MONOCLONAL ANTIBODIES IN IMMUNODIAGNOSIS AND IMMUNOTHERAPY Volume 32, Number 4, 2013 ª Mary Ann Liebert, Inc. DOI: 10.1089/mab.2013.0002

A Novel Monoclonal Antibody Specific for Cocaine Hiroshi Nakayama, Noriko Kenjyou, and Nobuyuki Shigetoh

Detection systems for the illegal drug cocaine need to have a high sensitivity and specificity for cocaine and to be relatively easy to use. In the current study, a monoclonal antibody (MAb) with a high specificity for cocaine was produced. Enzyme-linked immunosorbent assay and fluorescence quenching immunoassay were used to screen the hybridomas. The MAb S27Y (IgG1) was shown to be sensitive and specific for cocaine and quenched fluorescence. Thus, S27Y has the potential to be used in screening assays for the rapid and sensitive detection of cocaine.

Materials and Methods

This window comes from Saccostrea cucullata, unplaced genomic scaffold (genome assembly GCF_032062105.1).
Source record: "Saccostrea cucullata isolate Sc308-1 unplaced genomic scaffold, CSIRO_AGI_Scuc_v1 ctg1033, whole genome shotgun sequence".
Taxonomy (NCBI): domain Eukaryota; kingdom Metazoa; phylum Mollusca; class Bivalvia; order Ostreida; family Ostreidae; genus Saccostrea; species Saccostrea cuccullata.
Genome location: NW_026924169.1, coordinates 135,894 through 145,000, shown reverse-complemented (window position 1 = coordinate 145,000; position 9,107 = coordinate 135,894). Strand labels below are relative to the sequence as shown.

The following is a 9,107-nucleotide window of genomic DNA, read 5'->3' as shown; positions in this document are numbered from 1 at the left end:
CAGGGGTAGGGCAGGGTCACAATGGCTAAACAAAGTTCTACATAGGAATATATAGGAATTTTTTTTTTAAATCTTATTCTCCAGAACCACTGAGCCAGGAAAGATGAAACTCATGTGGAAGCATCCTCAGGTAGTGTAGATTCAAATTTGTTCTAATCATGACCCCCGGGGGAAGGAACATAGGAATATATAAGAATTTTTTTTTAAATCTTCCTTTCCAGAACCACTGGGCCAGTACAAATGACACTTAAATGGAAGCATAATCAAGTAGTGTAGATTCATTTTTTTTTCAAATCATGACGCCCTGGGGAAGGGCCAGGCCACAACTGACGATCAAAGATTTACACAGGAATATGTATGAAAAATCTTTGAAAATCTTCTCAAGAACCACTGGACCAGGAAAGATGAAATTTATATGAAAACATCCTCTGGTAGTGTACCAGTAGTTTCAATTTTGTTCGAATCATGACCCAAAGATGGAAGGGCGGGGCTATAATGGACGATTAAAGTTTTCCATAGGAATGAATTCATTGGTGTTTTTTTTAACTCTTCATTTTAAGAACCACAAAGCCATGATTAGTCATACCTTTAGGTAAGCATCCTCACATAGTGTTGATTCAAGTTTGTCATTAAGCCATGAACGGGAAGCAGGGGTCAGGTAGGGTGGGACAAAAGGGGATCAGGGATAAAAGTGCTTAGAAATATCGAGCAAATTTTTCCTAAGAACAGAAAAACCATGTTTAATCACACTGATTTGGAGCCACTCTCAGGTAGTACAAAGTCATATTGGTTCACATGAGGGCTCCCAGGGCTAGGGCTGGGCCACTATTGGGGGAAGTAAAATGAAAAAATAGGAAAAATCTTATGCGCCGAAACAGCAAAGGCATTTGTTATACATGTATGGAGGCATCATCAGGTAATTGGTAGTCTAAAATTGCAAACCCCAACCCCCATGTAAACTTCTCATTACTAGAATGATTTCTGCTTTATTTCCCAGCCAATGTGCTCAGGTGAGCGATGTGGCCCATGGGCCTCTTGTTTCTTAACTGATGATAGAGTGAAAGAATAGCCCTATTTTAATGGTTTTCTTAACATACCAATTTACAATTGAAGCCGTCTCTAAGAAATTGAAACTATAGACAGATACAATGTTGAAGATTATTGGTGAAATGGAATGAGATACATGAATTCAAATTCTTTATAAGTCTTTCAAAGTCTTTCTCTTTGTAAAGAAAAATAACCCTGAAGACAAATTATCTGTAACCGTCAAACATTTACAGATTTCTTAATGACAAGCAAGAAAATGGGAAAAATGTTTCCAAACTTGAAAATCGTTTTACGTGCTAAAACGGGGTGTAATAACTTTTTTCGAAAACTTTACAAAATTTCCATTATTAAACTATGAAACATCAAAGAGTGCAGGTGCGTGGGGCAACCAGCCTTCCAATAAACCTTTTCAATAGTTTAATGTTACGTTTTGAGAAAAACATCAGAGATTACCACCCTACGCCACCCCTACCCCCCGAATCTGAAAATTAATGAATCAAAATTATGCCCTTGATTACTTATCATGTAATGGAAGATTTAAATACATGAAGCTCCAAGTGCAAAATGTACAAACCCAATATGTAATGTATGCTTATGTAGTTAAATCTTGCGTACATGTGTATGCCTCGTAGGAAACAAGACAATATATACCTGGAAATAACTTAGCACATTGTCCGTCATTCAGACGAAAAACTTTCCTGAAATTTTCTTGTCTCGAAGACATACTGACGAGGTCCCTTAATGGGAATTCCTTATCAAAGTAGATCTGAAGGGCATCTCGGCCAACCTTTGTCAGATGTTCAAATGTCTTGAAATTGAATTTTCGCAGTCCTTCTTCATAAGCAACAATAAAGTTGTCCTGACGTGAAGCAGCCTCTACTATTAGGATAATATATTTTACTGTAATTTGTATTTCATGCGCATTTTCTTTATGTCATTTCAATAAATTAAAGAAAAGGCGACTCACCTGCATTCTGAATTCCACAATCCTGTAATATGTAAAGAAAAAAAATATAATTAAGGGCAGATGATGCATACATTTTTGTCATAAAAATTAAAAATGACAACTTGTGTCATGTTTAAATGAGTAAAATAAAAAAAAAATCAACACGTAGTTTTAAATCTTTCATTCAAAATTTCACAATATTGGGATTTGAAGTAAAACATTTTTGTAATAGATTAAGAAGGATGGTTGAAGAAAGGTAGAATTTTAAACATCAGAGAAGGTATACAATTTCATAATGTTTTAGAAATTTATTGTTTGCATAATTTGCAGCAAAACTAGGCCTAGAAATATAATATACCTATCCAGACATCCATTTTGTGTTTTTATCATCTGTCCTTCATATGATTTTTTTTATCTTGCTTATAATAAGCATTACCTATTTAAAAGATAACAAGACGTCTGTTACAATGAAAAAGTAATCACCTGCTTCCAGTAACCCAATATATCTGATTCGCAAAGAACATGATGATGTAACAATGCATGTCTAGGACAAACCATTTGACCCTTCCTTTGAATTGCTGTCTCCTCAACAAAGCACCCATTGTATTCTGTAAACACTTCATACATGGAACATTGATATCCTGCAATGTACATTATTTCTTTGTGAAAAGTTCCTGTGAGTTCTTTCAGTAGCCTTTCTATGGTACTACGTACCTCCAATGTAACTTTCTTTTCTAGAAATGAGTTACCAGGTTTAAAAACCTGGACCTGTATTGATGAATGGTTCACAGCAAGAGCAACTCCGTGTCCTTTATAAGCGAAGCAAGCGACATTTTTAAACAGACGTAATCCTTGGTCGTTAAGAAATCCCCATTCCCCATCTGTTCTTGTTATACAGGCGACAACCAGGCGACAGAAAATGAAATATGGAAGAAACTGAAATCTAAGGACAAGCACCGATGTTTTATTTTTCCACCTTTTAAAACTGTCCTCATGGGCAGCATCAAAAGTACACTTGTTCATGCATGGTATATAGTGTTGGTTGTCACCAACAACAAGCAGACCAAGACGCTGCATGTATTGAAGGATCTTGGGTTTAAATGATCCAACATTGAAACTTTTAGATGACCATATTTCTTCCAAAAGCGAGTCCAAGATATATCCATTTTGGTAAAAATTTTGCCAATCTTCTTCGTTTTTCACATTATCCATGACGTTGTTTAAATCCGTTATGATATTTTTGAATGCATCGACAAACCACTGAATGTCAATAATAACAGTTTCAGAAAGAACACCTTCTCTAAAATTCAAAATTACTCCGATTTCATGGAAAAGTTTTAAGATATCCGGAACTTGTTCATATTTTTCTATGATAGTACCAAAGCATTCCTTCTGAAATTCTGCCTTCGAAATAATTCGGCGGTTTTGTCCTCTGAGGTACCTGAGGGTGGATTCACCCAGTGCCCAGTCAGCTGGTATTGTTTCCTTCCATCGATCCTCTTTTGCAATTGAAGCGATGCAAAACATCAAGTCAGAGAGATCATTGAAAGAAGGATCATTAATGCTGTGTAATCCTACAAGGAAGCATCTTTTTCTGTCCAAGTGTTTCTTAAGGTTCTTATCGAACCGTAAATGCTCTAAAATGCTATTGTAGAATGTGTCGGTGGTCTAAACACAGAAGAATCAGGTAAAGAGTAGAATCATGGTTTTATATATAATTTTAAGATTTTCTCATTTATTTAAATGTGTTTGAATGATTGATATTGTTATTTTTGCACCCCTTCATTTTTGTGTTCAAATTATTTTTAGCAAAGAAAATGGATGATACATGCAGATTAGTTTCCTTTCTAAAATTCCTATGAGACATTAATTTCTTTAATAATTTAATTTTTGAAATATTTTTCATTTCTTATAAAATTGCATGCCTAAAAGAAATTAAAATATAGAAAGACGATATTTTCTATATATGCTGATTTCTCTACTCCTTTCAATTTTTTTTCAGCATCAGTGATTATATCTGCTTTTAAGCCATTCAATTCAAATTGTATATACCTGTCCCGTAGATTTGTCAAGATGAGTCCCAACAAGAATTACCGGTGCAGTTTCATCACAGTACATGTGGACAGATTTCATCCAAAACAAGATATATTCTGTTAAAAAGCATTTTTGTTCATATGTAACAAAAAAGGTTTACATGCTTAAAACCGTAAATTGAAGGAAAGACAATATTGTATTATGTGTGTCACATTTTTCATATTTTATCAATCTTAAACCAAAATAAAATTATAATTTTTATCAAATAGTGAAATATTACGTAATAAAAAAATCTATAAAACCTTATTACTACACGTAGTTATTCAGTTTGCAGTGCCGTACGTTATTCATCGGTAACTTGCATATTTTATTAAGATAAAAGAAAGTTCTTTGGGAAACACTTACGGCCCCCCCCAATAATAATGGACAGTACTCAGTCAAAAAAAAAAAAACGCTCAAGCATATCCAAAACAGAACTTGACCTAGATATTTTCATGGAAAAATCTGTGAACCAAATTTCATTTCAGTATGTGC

rug abuse has become a serious social problem during the past few decades and cocaine is one of the most dangerous illegal drugs.(1) As such, it has been necessary to develop sensitive and useful methods for the detection of cocaine. Several methods often used for the detection of cocaine include thin layer chromatography (TLC), liquid chromatography (LC),(2,3) gas chromatography/mass spectrometry (GC/MS),(4,5) and capillary zone electrophoresis.(6,7) These assays are generally time consuming to perform. In addition, there are various types of immunological assays(8–10) used as qualitative and quantitative methods for the detection of cocaine. A number of immunological biosensors have been developed for the detection of cocaine including the direct potentiometric method.(11,12) A variety of antibodies with highly specific binding properties are useful for screening the presence of cocaine in urine.(13) A rapid and sensitive method for monitoring drug levels is the noncompetitive immunoenzymometric assay using enzyme labels.(14) This method, however, requires the synthesis of labeled immunoconjugates. Currently, all homogeneous immunoassays used for cocaine detection require both labeling and bound/free (B/F) separation. We therefore considered it necessary to produce a monoclonal antibody (MAb) specific for cocaine (anti[a]-cocaine) that was able to reduce fluorescence intensity upon the formation of affinity complexes (cocaine:a-cocaine) without the need for labeling. Here we describe the production of a novel monoclonal antibody specific for cocaine. This MAb was not only able to recognize cocaine but was also used to measure the concentration of cocaine in the absence of any labeling or B/F separation.